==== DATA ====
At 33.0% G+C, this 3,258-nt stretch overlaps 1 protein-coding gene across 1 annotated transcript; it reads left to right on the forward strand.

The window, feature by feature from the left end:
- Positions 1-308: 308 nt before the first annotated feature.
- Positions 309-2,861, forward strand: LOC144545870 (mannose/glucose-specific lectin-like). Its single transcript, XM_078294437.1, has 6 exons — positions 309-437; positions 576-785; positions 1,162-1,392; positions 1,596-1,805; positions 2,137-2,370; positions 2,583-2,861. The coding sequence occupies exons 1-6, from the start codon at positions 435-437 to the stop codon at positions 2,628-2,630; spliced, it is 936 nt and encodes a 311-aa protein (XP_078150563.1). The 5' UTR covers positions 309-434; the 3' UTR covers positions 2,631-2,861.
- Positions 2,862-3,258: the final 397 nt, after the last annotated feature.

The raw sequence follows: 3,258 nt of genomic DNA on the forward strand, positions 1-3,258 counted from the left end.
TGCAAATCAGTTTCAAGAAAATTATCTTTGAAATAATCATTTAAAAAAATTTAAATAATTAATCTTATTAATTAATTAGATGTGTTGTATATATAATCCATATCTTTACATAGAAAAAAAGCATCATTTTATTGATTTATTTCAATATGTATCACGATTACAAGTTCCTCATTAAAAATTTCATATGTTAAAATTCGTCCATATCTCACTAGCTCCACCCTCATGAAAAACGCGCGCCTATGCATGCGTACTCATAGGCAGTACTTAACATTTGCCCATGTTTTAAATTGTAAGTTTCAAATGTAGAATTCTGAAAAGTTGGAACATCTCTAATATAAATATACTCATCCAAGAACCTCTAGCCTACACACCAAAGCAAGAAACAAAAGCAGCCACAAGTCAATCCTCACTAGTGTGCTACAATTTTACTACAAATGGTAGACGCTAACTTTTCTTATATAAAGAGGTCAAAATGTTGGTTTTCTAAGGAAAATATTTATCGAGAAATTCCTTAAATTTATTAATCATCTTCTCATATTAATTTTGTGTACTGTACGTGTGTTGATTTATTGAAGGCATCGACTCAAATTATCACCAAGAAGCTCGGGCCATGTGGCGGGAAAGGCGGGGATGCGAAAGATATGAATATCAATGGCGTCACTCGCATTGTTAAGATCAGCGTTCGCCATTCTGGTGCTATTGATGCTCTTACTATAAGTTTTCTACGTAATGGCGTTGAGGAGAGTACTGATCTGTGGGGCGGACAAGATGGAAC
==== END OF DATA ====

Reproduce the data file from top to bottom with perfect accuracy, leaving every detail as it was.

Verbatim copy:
At 33.0% G+C, this 3,258-nt stretch overlaps 1 protein-coding gene across 1 annotated transcript; it reads left to right on the forward strand.

The window, feature by feature from the left end:
- Positions 1-308: 308 nt before the first annotated feature.
- Positions 309-2,861, forward strand: LOC144545870 (mannose/glucose-specific lectin-like). Its single transcript, XM_078294437.1, has 6 exons — positions 309-437; positions 576-785; positions 1,162-1,392; positions 1,596-1,805; positions 2,137-2,370; positions 2,583-2,861. The coding sequence occupies exons 1-6, from the start codon at positions 435-437 to the stop codon at positions 2,628-2,630; spliced, it is 936 nt and encodes a 311-aa protein (XP_078150563.1). The 5' UTR covers positions 309-434; the 3' UTR covers positions 2,631-2,861.
- Positions 2,862-3,258: the final 397 nt, after the last annotated feature.

The raw sequence follows: 3,258 nt of genomic DNA on the forward strand, positions 1-3,258 counted from the left end.
TGCAAATCAGTTTCAAGAAAATTATCTTTGAAATAATCATTTAAAAAAATTTAAATAATTAATCTTATTAATTAATTAGATGTGTTGTATATATAATCCATATCTTTACATAGAAAAAAAGCATCATTTTATTGATTTATTTCAATATGTATCACGATTACAAGTTCCTCATTAAAAATTTCATATGTTAAAATTCGTCCATATCTCACTAGCTCCACCCTCATGAAAAACGCGCGCCTATGCATGCGTACTCATAGGCAGTACTTAACATTTGCCCATGTTTTAAATTGTAAGTTTCAAATGTAGAATTCTGAAAAGTTGGAACATCTCTAATATAAATATACTCATCCAAGAACCTCTAGCCTACACACCAAAGCAAGAAACAAAAGCAGCCACAAGTCAATCCTCACTAGTGTGCTACAATTTTACTACAAATGGTAGACGCTAACTTTTCTTATATAAAGAGGTCAAAATGTTGGTTTTCTAAGGAAAATATTTATCGAGAAATTCCTTAAATTTATTAATCATCTTCTCATATTAATTTTGTGTACTGTACGTGTGTTGATTTATTGAAGGCATCGACTCAAATTATCACCAAGAAGCTCGGGCCATGTGGCGGGAAAGGCGGGGATGCGAAAGATATGAATATCAATGGCGTCACTCGCATTGTTAAGATCAGCGTTCGCCATTCTGGTGCTATTGATGCTCTTACTATAAGTTTTCTACGTAATGGCGTTGAGGAGAGTACTGATCTGTGGGGCGGACAAGATGGAAC